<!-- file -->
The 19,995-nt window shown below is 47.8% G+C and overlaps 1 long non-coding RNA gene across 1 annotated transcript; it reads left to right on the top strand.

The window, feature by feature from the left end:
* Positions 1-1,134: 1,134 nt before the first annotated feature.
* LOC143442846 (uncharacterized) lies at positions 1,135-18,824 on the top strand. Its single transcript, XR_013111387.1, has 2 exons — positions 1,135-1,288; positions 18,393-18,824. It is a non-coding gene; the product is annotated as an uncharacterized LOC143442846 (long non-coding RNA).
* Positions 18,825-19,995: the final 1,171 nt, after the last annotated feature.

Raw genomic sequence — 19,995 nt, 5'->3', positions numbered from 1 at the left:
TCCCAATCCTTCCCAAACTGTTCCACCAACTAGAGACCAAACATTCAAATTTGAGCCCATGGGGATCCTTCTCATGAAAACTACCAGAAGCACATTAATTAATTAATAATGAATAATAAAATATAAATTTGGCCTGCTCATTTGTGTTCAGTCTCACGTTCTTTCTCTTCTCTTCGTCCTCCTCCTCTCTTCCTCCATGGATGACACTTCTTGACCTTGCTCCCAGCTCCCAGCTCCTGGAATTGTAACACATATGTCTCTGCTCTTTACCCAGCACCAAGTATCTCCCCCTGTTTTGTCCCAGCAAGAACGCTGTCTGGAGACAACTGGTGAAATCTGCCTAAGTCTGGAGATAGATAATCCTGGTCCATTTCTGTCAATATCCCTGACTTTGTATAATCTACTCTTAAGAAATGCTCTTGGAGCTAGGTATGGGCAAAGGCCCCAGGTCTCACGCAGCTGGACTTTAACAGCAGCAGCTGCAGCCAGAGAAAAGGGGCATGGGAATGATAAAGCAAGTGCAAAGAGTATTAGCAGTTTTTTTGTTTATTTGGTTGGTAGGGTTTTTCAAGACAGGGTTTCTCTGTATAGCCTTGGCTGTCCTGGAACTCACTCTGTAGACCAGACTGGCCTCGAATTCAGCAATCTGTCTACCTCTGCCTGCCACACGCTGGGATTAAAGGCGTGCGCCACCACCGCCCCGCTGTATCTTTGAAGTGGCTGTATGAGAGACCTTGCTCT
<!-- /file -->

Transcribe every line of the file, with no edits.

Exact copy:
The 19,995-nt window shown below is 47.8% G+C and overlaps 1 long non-coding RNA gene across 1 annotated transcript; it reads left to right on the top strand.

The window, feature by feature from the left end:
* Positions 1-1,134: 1,134 nt before the first annotated feature.
* LOC143442846 (uncharacterized) lies at positions 1,135-18,824 on the top strand. Its single transcript, XR_013111387.1, has 2 exons — positions 1,135-1,288; positions 18,393-18,824. It is a non-coding gene; the product is annotated as an uncharacterized LOC143442846 (long non-coding RNA).
* Positions 18,825-19,995: the final 1,171 nt, after the last annotated feature.

Raw genomic sequence — 19,995 nt, 5'->3', positions numbered from 1 at the left:
TCCCAATCCTTCCCAAACTGTTCCACCAACTAGAGACCAAACATTCAAATTTGAGCCCATGGGGATCCTTCTCATGAAAACTACCAGAAGCACATTAATTAATTAATAATGAATAATAAAATATAAATTTGGCCTGCTCATTTGTGTTCAGTCTCACGTTCTTTCTCTTCTCTTCGTCCTCCTCCTCTCTTCCTCCATGGATGACACTTCTTGACCTTGCTCCCAGCTCCCAGCTCCTGGAATTGTAACACATATGTCTCTGCTCTTTACCCAGCACCAAGTATCTCCCCCTGTTTTGTCCCAGCAAGAACGCTGTCTGGAGACAACTGGTGAAATCTGCCTAAGTCTGGAGATAGATAATCCTGGTCCATTTCTGTCAATATCCCTGACTTTGTATAATCTACTCTTAAGAAATGCTCTTGGAGCTAGGTATGGGCAAAGGCCCCAGGTCTCACGCAGCTGGACTTTAACAGCAGCAGCTGCAGCCAGAGAAAAGGGGCATGGGAATGATAAAGCAAGTGCAAAGAGTATTAGCAGTTTTTTTGTTTATTTGGTTGGTAGGGTTTTTCAAGACAGGGTTTCTCTGTATAGCCTTGGCTGTCCTGGAACTCACTCTGTAGACCAGACTGGCCTCGAATTCAGCAATCTGTCTACCTCTGCCTGCCACACGCTGGGATTAAAGGCGTGCGCCACCACCGCCCCGCTGTATCTTTGAAGTGGCTGTATGAGAGACCTTGCTCT